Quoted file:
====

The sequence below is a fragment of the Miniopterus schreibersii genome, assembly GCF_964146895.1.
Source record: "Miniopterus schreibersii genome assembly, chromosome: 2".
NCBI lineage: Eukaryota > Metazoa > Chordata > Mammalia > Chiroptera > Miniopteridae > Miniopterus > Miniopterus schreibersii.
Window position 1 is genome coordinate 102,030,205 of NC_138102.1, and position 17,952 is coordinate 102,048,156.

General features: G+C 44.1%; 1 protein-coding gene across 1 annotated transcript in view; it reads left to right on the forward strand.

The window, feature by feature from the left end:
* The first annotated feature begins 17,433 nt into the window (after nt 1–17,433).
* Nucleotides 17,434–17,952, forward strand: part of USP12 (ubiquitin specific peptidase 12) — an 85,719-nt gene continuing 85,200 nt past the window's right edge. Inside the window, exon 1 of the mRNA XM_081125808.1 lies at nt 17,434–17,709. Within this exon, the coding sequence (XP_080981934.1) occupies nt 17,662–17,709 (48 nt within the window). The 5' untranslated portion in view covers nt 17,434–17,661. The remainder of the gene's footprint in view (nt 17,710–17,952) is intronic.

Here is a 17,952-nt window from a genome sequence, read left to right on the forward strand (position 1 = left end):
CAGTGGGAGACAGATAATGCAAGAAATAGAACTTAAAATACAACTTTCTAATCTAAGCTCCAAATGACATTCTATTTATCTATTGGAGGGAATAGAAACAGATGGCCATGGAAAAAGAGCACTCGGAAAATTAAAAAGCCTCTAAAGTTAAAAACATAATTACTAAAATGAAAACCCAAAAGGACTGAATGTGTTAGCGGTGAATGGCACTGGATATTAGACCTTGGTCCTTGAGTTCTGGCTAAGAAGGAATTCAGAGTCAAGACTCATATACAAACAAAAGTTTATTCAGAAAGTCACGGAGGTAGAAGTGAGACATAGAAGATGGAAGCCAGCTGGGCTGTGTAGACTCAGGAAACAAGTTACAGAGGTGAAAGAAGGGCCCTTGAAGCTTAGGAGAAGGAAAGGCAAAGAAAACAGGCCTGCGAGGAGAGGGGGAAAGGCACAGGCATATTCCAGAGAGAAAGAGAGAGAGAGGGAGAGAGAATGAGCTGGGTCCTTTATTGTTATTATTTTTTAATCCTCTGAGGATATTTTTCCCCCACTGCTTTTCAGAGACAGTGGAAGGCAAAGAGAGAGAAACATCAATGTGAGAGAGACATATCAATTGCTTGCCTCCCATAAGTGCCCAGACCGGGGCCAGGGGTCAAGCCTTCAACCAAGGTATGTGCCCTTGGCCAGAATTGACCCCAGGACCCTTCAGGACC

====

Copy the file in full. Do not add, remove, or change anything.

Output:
The sequence below is a fragment of the Miniopterus schreibersii genome, assembly GCF_964146895.1.
Source record: "Miniopterus schreibersii genome assembly, chromosome: 2".
NCBI lineage: Eukaryota > Metazoa > Chordata > Mammalia > Chiroptera > Miniopteridae > Miniopterus > Miniopterus schreibersii.
Window position 1 is genome coordinate 102,030,205 of NC_138102.1, and position 17,952 is coordinate 102,048,156.

General features: G+C 44.1%; 1 protein-coding gene across 1 annotated transcript in view; it reads left to right on the forward strand.

The window, feature by feature from the left end:
* The first annotated feature begins 17,433 nt into the window (after nt 1–17,433).
* Nucleotides 17,434–17,952, forward strand: part of USP12 (ubiquitin specific peptidase 12) — an 85,719-nt gene continuing 85,200 nt past the window's right edge. Inside the window, exon 1 of the mRNA XM_081125808.1 lies at nt 17,434–17,709. Within this exon, the coding sequence (XP_080981934.1) occupies nt 17,662–17,709 (48 nt within the window). The 5' untranslated portion in view covers nt 17,434–17,661. The remainder of the gene's footprint in view (nt 17,710–17,952) is intronic.

Here is a 17,952-nt window from a genome sequence, read left to right on the forward strand (position 1 = left end):
CAGTGGGAGACAGATAATGCAAGAAATAGAACTTAAAATACAACTTTCTAATCTAAGCTCCAAATGACATTCTATTTATCTATTGGAGGGAATAGAAACAGATGGCCATGGAAAAAGAGCACTCGGAAAATTAAAAAGCCTCTAAAGTTAAAAACATAATTACTAAAATGAAAACCCAAAAGGACTGAATGTGTTAGCGGTGAATGGCACTGGATATTAGACCTTGGTCCTTGAGTTCTGGCTAAGAAGGAATTCAGAGTCAAGACTCATATACAAACAAAAGTTTATTCAGAAAGTCACGGAGGTAGAAGTGAGACATAGAAGATGGAAGCCAGCTGGGCTGTGTAGACTCAGGAAACAAGTTACAGAGGTGAAAGAAGGGCCCTTGAAGCTTAGGAGAAGGAAAGGCAAAGAAAACAGGCCTGCGAGGAGAGGGGGAAAGGCACAGGCATATTCCAGAGAGAAAGAGAGAGAGAGGGAGAGAGAATGAGCTGGGTCCTTTATTGTTATTATTTTTTAATCCTCTGAGGATATTTTTCCCCCACTGCTTTTCAGAGACAGTGGAAGGCAAAGAGAGAGAAACATCAATGTGAGAGAGACATATCAATTGCTTGCCTCCCATAAGTGCCCAGACCGGGGCCAGGGGTCAAGCCTTCAACCAAGGTATGTGCCCTTGGCCAGAATTGACCCCAGGACCCTTCAGGACC